Volume 17, Issue 86 (5-2010)                   DMed 2010, 17(86): 1-10 | Back to browse issues page

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mojarab S, vaezmahdavi M, altarihi T, roghani M, faghihzadeh S, hassanpour ezati M. The effect of food deprivation, social status and inequality on myocardial cell damage in male rabbits. DMed. 2010; 17 (86) :1-10
URL: http://daneshvarmed.shahed.ac.ir/article-1-23-en.html
Abstract:   (15902 Views)

  Background & Objective: Social inequality and deprivation is strongly related to basic health status in different societies. Individuals with lower socioeconomic status (SES) experience higher rate of mortality and lower level of life expectancy. Although health status is affected by poverty, but the precise pathways that link socioeconomic status and health remain unclear. The aim of the present study was to produce a model of food deprivation and inequality and unstable social status to evaluate the histopathological outcomes in myocardial cells.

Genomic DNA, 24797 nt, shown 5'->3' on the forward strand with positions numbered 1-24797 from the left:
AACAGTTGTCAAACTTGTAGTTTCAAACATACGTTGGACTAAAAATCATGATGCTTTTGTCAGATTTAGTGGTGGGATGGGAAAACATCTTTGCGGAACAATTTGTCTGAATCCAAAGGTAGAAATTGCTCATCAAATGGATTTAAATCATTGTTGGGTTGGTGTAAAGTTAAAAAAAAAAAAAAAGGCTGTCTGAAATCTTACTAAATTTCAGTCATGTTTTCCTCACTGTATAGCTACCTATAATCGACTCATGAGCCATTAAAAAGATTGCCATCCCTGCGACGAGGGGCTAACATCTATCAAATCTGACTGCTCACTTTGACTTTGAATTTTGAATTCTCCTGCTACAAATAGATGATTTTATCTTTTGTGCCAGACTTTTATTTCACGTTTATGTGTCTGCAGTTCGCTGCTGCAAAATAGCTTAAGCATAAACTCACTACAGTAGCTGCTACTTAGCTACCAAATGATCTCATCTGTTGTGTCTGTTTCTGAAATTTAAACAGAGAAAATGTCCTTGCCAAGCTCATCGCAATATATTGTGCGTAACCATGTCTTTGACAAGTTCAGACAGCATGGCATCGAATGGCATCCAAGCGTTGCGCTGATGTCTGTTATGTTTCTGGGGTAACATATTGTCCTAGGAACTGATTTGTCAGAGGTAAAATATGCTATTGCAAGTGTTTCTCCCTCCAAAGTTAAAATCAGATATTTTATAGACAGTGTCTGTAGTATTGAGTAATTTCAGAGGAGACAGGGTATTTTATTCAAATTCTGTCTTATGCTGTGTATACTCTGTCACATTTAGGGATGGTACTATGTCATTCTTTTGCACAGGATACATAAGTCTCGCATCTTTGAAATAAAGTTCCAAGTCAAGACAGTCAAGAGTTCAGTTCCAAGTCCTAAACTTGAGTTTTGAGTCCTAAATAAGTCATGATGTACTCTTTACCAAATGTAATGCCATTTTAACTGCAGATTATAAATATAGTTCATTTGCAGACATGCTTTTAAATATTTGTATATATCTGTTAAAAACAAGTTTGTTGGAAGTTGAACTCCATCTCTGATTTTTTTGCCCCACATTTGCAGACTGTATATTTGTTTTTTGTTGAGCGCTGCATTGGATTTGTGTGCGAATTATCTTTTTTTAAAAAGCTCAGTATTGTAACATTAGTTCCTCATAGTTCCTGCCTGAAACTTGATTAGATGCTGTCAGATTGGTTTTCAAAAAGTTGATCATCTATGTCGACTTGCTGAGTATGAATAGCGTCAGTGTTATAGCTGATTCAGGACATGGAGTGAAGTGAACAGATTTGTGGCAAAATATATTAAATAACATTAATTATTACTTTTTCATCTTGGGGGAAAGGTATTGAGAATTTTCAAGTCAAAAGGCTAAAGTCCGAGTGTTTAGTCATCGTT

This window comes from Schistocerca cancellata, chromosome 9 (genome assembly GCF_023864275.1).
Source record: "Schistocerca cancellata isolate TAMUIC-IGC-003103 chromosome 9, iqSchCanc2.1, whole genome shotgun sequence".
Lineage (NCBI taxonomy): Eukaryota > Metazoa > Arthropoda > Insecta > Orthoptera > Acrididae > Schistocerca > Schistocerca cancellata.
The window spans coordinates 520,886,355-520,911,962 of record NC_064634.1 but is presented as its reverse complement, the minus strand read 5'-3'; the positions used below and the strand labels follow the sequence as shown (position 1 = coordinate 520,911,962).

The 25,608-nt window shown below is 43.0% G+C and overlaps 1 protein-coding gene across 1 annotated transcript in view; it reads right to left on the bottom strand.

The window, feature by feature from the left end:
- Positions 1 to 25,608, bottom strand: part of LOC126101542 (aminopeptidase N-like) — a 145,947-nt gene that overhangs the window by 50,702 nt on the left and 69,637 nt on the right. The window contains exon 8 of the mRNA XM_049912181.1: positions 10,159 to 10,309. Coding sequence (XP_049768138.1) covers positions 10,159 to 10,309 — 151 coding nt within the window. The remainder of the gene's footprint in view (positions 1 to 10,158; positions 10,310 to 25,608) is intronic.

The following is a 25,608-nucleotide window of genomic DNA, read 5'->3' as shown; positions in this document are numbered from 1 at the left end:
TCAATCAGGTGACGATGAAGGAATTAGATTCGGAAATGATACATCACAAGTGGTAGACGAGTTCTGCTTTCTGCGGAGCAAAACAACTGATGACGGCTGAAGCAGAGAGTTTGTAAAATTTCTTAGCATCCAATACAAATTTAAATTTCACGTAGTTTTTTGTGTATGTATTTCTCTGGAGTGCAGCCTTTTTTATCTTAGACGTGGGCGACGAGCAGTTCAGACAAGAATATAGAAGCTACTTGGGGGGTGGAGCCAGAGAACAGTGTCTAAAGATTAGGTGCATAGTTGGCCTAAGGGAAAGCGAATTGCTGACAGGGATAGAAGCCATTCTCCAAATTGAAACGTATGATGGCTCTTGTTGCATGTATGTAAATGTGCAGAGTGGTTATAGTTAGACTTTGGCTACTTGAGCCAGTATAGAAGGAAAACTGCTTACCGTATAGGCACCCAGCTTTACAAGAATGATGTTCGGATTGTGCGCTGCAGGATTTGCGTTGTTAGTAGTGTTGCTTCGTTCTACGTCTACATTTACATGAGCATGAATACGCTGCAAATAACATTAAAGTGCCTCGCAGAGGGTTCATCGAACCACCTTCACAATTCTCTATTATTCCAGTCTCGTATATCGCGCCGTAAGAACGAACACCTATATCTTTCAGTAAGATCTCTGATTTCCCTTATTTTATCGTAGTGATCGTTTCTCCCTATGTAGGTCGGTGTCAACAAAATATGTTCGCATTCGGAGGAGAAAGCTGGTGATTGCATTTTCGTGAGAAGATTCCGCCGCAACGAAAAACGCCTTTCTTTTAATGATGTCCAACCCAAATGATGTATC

Materials & Methods: Fifty four rabbits were randomly assigned into six groups. The effect of free access to diet and social situation, with and without “deprivation” and “changed place or room-mate” was evaluated. Rabbit’s hearts were removed for histopathologic evaluation. For statistical analysis, Mann-Whitney and Kruskal-Wallis tests were used.


  Results: Relative food deprivation with unstable social status led to accumulation of lipofusion pigments in the myocardial cells of rabbits (p<0.005 compared with control group). This was significant even when unstable social status was inducted in absence of food deprivation (p<0.05). Unstable social status when combined with food deprivation induced more lipofusion compared with food deprivation alone (p<0.05). Electron microscope study provided reliable evidence on lipofusion accumulation during the experiment.


Conclusion: Our findings demonstrated a relation between inequality in food intake and social status instability with formation and accumulation of lipofusion pigments (representative of oxidative stress and aging phenomenon) in the myocardial cells mostly in rabbits’ left ventricles.
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Type of Study: Research |

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